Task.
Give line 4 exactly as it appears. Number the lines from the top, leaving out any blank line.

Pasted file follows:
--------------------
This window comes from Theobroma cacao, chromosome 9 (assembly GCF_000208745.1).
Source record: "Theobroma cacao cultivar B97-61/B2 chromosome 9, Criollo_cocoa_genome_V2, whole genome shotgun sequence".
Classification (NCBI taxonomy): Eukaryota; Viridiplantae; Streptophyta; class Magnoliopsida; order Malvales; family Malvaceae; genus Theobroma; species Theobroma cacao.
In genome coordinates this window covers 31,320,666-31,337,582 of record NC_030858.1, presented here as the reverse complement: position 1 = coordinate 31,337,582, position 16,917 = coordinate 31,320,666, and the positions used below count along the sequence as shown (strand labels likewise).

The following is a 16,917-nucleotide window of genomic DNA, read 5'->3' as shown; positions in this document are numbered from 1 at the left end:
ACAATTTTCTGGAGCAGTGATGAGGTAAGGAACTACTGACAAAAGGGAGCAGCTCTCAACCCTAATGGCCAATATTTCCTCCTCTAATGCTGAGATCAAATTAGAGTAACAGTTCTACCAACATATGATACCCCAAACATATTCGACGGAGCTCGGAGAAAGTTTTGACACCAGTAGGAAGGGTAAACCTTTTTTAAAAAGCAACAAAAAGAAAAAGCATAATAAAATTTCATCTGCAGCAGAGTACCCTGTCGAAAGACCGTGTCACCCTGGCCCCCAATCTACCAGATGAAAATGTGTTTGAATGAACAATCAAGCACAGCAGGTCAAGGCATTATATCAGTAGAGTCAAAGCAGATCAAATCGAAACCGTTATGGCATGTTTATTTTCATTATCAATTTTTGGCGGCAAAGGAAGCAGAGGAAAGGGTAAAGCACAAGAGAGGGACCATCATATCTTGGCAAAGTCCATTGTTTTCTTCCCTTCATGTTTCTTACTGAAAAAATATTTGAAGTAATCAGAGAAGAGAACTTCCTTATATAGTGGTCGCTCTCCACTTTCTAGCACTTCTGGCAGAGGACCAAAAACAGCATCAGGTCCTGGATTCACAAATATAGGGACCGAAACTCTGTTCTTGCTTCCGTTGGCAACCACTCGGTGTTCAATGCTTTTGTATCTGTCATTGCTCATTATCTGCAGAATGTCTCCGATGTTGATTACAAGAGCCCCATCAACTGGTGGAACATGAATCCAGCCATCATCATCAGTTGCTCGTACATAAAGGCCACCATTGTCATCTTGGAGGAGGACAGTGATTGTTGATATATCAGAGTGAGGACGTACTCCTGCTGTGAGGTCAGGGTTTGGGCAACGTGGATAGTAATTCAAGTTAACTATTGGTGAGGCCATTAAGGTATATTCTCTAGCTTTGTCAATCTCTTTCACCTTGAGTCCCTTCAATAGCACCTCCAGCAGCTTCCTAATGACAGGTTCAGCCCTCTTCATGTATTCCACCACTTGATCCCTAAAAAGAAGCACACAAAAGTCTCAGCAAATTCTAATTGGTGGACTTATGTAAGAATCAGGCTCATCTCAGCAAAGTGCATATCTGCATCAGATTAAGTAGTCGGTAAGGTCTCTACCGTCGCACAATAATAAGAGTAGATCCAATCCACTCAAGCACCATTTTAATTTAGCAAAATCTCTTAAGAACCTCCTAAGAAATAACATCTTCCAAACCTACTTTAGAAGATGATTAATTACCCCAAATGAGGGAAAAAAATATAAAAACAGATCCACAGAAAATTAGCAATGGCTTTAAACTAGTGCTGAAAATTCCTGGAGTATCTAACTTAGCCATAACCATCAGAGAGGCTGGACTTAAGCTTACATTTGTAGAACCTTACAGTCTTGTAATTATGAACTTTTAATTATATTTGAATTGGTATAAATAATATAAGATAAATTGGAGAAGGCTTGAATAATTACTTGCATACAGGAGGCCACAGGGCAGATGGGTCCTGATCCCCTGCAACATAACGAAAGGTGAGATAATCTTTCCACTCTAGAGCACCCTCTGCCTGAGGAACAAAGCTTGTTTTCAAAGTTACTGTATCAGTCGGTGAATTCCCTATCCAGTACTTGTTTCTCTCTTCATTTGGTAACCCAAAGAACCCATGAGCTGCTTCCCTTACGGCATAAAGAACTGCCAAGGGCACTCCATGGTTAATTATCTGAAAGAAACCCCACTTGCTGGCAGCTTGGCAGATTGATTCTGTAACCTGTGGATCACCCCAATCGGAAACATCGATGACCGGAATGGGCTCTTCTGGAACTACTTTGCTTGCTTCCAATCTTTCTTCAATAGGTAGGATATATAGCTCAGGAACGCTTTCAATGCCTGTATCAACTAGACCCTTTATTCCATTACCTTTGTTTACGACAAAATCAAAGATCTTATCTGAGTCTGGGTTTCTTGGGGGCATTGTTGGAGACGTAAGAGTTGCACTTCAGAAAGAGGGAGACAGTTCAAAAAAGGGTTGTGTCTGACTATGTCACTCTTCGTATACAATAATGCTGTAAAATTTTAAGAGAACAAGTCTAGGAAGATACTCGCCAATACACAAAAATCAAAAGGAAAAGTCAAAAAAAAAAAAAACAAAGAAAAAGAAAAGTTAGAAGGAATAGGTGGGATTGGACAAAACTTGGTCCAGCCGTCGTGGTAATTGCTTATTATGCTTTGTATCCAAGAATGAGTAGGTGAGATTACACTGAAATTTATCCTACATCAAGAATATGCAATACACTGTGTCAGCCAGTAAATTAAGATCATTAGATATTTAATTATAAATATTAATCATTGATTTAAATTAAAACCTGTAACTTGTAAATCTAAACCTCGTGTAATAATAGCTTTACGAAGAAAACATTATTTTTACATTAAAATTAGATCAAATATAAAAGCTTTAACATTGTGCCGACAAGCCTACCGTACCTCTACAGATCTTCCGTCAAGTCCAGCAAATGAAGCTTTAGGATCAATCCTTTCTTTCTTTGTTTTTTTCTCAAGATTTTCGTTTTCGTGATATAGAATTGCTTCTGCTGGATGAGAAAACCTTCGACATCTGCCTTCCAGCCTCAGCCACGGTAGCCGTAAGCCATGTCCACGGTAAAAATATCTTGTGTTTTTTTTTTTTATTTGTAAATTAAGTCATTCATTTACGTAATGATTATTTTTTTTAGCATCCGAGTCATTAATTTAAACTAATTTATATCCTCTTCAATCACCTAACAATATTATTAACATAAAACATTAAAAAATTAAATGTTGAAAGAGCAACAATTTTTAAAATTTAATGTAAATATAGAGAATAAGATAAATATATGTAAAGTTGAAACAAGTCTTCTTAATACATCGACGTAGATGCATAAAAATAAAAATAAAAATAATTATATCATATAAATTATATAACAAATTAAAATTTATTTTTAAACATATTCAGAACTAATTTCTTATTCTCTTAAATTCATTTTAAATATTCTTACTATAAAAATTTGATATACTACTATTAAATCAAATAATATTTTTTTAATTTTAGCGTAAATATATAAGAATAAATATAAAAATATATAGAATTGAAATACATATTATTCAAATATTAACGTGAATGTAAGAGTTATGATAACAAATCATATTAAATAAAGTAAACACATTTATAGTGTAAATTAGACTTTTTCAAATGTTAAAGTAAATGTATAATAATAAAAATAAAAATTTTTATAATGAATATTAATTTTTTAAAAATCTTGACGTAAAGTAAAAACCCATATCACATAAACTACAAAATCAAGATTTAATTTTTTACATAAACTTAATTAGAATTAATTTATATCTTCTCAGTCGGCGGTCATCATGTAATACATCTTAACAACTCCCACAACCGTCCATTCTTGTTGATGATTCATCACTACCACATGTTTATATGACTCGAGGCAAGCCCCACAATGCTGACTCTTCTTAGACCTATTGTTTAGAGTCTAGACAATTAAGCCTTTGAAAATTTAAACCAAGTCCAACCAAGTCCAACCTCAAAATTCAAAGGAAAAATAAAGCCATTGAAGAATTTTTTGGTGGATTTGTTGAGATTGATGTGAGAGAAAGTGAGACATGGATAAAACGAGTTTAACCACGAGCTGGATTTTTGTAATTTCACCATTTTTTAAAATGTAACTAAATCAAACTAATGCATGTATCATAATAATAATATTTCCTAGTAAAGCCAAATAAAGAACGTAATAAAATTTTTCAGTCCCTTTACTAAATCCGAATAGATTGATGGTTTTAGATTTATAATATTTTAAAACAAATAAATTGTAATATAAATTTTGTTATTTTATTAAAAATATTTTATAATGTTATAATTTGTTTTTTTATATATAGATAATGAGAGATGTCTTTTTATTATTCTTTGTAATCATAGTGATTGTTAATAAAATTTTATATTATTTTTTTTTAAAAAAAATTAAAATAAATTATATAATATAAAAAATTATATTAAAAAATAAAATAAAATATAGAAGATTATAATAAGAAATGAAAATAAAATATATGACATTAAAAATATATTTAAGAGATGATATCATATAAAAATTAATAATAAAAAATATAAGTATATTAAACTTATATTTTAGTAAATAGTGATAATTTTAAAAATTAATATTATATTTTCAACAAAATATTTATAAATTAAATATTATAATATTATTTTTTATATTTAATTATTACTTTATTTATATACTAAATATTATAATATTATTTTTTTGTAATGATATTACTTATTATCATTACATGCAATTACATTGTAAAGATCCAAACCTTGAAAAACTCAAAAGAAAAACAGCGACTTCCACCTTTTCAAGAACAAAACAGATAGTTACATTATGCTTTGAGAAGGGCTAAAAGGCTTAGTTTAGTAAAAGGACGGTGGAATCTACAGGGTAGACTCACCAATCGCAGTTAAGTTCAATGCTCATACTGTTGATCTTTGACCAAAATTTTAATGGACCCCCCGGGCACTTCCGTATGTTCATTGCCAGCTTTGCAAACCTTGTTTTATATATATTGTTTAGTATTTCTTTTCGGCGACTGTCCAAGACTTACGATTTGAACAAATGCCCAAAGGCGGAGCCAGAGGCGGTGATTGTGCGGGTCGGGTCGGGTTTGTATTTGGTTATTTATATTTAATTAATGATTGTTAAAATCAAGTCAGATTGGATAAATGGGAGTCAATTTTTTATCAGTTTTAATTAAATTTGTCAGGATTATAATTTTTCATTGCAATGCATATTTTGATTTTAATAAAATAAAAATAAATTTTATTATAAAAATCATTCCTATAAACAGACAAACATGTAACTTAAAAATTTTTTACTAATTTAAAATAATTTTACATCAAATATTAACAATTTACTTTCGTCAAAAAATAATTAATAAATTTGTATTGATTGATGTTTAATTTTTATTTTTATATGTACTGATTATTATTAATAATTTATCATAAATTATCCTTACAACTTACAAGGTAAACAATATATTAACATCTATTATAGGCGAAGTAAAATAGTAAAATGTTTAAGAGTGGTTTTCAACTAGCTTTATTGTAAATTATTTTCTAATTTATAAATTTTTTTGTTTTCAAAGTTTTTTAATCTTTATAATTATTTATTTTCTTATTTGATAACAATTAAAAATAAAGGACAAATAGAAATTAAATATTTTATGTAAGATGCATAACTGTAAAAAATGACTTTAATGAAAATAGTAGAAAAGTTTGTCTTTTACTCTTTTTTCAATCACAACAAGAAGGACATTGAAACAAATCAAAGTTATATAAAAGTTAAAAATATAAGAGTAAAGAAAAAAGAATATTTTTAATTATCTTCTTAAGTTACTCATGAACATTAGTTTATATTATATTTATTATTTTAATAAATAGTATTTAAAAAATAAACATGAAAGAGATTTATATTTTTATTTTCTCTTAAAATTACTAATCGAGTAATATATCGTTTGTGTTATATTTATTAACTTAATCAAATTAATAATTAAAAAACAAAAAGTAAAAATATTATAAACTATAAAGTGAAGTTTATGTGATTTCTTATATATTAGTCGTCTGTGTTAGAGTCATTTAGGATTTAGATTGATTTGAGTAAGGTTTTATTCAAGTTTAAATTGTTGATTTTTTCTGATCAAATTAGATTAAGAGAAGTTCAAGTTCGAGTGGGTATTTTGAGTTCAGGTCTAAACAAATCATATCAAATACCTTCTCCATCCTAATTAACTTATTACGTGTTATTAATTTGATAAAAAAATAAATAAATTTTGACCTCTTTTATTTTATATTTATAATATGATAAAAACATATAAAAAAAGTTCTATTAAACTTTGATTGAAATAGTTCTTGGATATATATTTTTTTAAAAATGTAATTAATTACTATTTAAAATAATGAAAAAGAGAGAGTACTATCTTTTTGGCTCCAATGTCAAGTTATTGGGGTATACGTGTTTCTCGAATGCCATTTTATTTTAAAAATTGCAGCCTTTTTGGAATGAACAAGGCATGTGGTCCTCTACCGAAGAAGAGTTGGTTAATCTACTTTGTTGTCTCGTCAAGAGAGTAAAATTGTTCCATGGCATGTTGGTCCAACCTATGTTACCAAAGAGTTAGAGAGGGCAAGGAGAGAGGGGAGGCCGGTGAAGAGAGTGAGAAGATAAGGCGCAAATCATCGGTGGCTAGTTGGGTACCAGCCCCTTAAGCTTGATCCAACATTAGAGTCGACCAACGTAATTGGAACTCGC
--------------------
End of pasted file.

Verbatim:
In genome coordinates this window covers 31,320,666-31,337,582 of record NC_030858.1, presented here as the reverse complement: position 1 = coordinate 31,337,582, position 16,917 = coordinate 31,320,666, and the positions used below count along the sequence as shown (strand labels likewise).